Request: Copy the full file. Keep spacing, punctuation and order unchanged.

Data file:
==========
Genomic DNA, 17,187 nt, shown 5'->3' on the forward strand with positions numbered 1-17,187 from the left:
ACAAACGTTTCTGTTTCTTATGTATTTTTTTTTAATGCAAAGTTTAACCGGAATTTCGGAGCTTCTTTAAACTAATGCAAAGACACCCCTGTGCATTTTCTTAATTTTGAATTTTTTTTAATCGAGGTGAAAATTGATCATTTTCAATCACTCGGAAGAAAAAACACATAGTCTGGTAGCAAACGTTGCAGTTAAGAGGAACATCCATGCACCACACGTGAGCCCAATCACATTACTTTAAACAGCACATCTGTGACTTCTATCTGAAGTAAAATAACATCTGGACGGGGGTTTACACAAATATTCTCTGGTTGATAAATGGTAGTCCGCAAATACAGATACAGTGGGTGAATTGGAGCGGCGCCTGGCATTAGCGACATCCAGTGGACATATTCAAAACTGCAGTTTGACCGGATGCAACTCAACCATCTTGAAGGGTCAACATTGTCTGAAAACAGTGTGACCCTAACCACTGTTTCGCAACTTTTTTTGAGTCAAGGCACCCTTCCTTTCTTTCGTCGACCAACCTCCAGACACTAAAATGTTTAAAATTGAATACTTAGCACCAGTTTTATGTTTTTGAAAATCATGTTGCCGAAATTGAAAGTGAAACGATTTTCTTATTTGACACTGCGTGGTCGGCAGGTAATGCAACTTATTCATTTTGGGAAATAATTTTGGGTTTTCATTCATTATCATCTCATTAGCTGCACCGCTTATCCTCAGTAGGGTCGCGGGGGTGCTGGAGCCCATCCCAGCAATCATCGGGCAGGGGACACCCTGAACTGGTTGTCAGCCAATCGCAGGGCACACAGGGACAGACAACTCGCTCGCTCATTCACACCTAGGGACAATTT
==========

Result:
Genomic DNA, 17,187 nt, shown 5'->3' on the forward strand with positions numbered 1-17,187 from the left:
ACAAACGTTTCTGTTTCTTATGTATTTTTTTTTAATGCAAAGTTTAACCGGAATTTCGGAGCTTCTTTAAACTAATGCAAAGACACCCCTGTGCATTTTCTTAATTTTGAATTTTTTTTAATCGAGGTGAAAATTGATCATTTTCAATCACTCGGAAGAAAAAACACATAGTCTGGTAGCAAACGTTGCAGTTAAGAGGAACATCCATGCACCACACGTGAGCCCAATCACATTACTTTAAACAGCACATCTGTGACTTCTATCTGAAGTAAAATAACATCTGGACGGGGGTTTACACAAATATTCTCTGGTTGATAAATGGTAGTCCGCAAATACAGATACAGTGGGTGAATTGGAGCGGCGCCTGGCATTAGCGACATCCAGTGGACATATTCAAAACTGCAGTTTGACCGGATGCAACTCAACCATCTTGAAGGGTCAACATTGTCTGAAAACAGTGTGACCCTAACCACTGTTTCGCAACTTTTTTTGAGTCAAGGCACCCTTCCTTTCTTTCGTCGACCAACCTCCAGACACTAAAATGTTTAAAATTGAATACTTAGCACCAGTTTTATGTTTTTGAAAATCATGTTGCCGAAATTGAAAGTGAAACGATTTTCTTATTTGACACTGCGTGGTCGGCAGGTAATGCAACTTATTCATTTTGGGAAATAATTTTGGGTTTTCATTCATTATCATCTCATTAGCTGCACCGCTTATCCTCAGTAGGGTCGCGGGGGTGCTGGAGCCCATCCCAGCAATCATCGGGCAGGGGACACCCTGAACTGGTTGTCAGCCAATCGCAGGGCACACAGGGACAGACAACTCGCTCGCTCATTCACACCTAGGGACAATTT